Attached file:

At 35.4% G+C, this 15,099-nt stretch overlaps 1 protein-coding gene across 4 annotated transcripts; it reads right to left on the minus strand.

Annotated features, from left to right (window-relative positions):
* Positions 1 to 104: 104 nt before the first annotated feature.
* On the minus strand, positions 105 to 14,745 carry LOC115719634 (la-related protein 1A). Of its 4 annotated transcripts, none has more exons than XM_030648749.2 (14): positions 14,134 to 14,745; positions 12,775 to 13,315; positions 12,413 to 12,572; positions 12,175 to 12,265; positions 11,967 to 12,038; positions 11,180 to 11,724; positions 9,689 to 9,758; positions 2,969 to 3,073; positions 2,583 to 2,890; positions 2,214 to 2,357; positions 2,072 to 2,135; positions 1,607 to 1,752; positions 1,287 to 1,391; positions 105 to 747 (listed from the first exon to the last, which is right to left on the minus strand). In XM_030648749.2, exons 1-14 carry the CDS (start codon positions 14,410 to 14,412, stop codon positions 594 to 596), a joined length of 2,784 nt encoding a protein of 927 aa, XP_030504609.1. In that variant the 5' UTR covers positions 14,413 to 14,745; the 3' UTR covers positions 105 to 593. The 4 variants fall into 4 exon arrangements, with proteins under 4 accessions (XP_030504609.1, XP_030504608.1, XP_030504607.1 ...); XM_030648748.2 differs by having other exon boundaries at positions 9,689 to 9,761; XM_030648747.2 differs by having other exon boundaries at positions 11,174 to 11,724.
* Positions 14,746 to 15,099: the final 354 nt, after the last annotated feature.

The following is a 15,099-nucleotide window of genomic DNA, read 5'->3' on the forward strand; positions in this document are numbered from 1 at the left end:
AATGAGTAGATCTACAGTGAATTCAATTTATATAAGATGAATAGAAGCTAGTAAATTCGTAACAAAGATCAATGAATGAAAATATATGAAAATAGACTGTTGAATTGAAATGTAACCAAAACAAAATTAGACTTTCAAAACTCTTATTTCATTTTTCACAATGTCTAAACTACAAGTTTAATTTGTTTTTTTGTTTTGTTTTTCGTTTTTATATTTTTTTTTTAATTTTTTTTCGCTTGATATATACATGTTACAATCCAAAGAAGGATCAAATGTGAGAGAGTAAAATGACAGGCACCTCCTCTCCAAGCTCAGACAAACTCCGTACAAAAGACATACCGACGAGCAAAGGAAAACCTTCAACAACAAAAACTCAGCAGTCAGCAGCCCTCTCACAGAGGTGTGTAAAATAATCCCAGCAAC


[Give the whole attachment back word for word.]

At 35.4% G+C, this 15,099-nt stretch overlaps 1 protein-coding gene across 4 annotated transcripts; it reads right to left on the minus strand.

Annotated features, from left to right (window-relative positions):
* Positions 1 to 104: 104 nt before the first annotated feature.
* On the minus strand, positions 105 to 14,745 carry LOC115719634 (la-related protein 1A). Of its 4 annotated transcripts, none has more exons than XM_030648749.2 (14): positions 14,134 to 14,745; positions 12,775 to 13,315; positions 12,413 to 12,572; positions 12,175 to 12,265; positions 11,967 to 12,038; positions 11,180 to 11,724; positions 9,689 to 9,758; positions 2,969 to 3,073; positions 2,583 to 2,890; positions 2,214 to 2,357; positions 2,072 to 2,135; positions 1,607 to 1,752; positions 1,287 to 1,391; positions 105 to 747 (listed from the first exon to the last, which is right to left on the minus strand). In XM_030648749.2, exons 1-14 carry the CDS (start codon positions 14,410 to 14,412, stop codon positions 594 to 596), a joined length of 2,784 nt encoding a protein of 927 aa, XP_030504609.1. In that variant the 5' UTR covers positions 14,413 to 14,745; the 3' UTR covers positions 105 to 593. The 4 variants fall into 4 exon arrangements, with proteins under 4 accessions (XP_030504609.1, XP_030504608.1, XP_030504607.1 ...); XM_030648748.2 differs by having other exon boundaries at positions 9,689 to 9,761; XM_030648747.2 differs by having other exon boundaries at positions 11,174 to 11,724.
* Positions 14,746 to 15,099: the final 354 nt, after the last annotated feature.

The following is a 15,099-nucleotide window of genomic DNA, read 5'->3' on the forward strand; positions in this document are numbered from 1 at the left end:
AATGAGTAGATCTACAGTGAATTCAATTTATATAAGATGAATAGAAGCTAGTAAATTCGTAACAAAGATCAATGAATGAAAATATATGAAAATAGACTGTTGAATTGAAATGTAACCAAAACAAAATTAGACTTTCAAAACTCTTATTTCATTTTTCACAATGTCTAAACTACAAGTTTAATTTGTTTTTTTGTTTTGTTTTTCGTTTTTATATTTTTTTTTTAATTTTTTTTCGCTTGATATATACATGTTACAATCCAAAGAAGGATCAAATGTGAGAGAGTAAAATGACAGGCACCTCCTCTCCAAGCTCAGACAAACTCCGTACAAAAGACATACCGACGAGCAAAGGAAAACCTTCAACAACAAAAACTCAGCAGTCAGCAGCCCTCTCACAGAGGTGTGTAAAATAATCCCAGCAAC